I meantto say that their original plans also shows a parallel boundary line to the triangle in question has never been registrered by them as they have never completed any forms and by the sounds of it they never realised it wa my land until I showed them having removed the fence.
Right - simple tutorial on registered and unregistered land.
Going back a couple of hundred years, land was transferred from one person to another by a legal document called a conveyance. This document was kept by the purchaser as proof of his ownership. In the 1920s, land registration was first introduced in England & Wales and it became possible (but never essential) to send the conveyance to the Land Registry. They in turn would hold the conveyance, but more importantly would provide a Land Title and a Title Plan (based on the words and plans in the conveyance) that proved the land title in the name of the proprietor (owner). Your land will now be registered at the Land Registry. I know this because compulsory registration now happens when sale of a plot happens - it has become law - so yours must have become registered at LR no later than when you bought it 5 years ago. But I wanted to know if the date is earlier than that. It may help because registered land is more difficult to lose through AP by another party.
You can find out here your Property Title Number and for £4 you can download a copy of your Land Title. In this document it will tell you when the land was first registered.
http://www.landregist...ortal/Property_Search
In your reply you used the term 'Deeds'. Deeds is a term used for a conveyance - but is that what you have or have you got a Land Registry document (on the top of it) that details what you own?
It looks like this example. This example was first registered at the LR on 29 August 1974 but the conveyance of the land (deeds) dated back earlier to 1968.
http://www.landregist.../example_register.pdf
Phil
I looked at the aerial view so I understand the 'shape' of what you mean.
We are probably getting close the limit of advice that I can provide you with, though I'm happy to answer further questions.
I'm going to provide you with a link to a specific piece of case law on AP - Pye v. Graham which was a landmark case heard in the HoL in 2002. As I'm sure you know every case it different and although circumstances of one determined case (especially at H o Lords) inform future cases down the line, the individual circumstances of the case have to be taken into account.
http://www.propertyla...sessionpyegraham.html
In Pye v. Graham, the claim by the squatter Graham was upheld, however the boundary was separated by hedges (yours isn't - the disputed boundary is a line across the grass).
In Pye v. Graham, the land had been completely contained at all material times (yours isn't - you have continued to gain access to the disputed land to trim the hedge - which you regard as in the midst of your plot) - can I ask - how tall is the fencing at the edge of the grass, between the back of the land behind the flats and the road on which your house is?
But these are legal points on which you need proper legal advice. As a fist step, you may be able to get free/modestly-priced but good advice from the property law website if you register there.
Question Author
Hi again, I have taken time to read and try and inform you as much as possible.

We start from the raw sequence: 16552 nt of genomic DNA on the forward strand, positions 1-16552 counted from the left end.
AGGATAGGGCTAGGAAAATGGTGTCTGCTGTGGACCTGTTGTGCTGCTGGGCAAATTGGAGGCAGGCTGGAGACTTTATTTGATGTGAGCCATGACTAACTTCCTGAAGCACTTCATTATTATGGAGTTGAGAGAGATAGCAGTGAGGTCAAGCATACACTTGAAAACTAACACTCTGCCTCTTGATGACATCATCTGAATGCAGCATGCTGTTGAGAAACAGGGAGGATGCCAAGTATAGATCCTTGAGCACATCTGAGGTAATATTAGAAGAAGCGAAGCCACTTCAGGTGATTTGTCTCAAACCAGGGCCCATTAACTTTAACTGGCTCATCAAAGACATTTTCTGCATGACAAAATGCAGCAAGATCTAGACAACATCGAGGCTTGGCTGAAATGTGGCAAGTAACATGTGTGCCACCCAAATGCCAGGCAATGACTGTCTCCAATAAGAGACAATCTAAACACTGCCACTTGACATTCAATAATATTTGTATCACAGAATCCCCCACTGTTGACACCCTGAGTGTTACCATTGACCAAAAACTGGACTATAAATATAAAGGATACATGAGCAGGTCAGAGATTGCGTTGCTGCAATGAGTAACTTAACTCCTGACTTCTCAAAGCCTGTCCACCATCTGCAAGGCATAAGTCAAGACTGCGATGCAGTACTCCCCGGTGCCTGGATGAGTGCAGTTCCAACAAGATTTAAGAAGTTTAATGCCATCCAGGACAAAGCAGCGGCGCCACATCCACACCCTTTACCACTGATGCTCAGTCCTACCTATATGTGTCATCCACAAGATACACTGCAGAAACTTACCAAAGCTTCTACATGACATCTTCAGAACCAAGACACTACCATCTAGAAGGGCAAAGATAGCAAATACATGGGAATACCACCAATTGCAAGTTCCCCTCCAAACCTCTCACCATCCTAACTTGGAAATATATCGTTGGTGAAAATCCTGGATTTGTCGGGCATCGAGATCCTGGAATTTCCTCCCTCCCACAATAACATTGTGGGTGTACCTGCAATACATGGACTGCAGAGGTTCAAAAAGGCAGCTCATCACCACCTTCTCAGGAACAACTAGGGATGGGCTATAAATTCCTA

My land, and that of the flats, although the flats weren't in place, were registered in 1962. There is no unregistered land in the area.

The fence between the pavement and the grass land of the flats is about 2 -3 feet high but it does not fence off their land fro the pavement as there is a gap, in addiiton, I can, and have, accessed the land as there is a gap between the pavement ad the end of the hedge.

Just to clarify. I am not trying to claim AP of the triangle. It is mine according to Land Registry, they confirmed this today, and I just want to put a fence on the original boundary line bu thte flat owners say I can't as they say te land is now theirs, even thought they have not claimed AP and ay they did not plan to do so but would stop me putting in the fence on the original boundary line as they say it should be where the hedge was

I have loked at transitional rules and think they could claim under these rules and the statement from 2.1 is a potential issue but on the other hand the intent to possess and exclude me for the land are the 2 arguements I feel counter their arguement?

Also, do you know when transitional provisions have to be applied for as I cannot see anything about a deadline and think I would have an even stronger case and minimise the risk and defending an AP claim if they had to do it under new regime.

What do you think?
If the Land Registry Title Plan shows that the boundary appears to run across the grass, forming a triangle of grassy land that is on the other side of where the hedge once was (before you uprooted it), then that is where you are entitled to fence off your land. You have a right to do that; it is they that have to demonstrate via an application for AP that you don't legally own that triangle at all.

However do look at one of the documents I gave you on the first set of links - the one about Boundaries. LR boundaries are called 'General Boundaries' because the lines drawn on the Title Plan - there is some stuff in that document about how one can employ the LR at a cost to determine the exact boundaries.

Now that you have confirmed that your land is registered at the LR (and has been throughout this period of uncertain ownership claim), I will look more closely at how the transition arrangements work for making a claim for AP using periods of time prior to 2003 when the law changed. I will report back. I will be looking for either:
1) what evidence has to be shown by the AP claiming party, or
2) whether there was any cut-off date following the introduction of the new legislation, by which claimants for AP under the law prior to 2003 had to register their claim. I don't know this. Am I sure you realise that under the new law now, because your land is registered, you cannot lose it via AP easily. Its the transition rules I need to examine.

Finally let me say that I think that this group (when they get their heads around AP or decide to employ a solicitor) are more likely to use the argument that it is the hedge formed the boundary - not some line drawn across the grass - and thus that the 'General Boundary' drawn on the LR Plan is in fact the old hedge-line.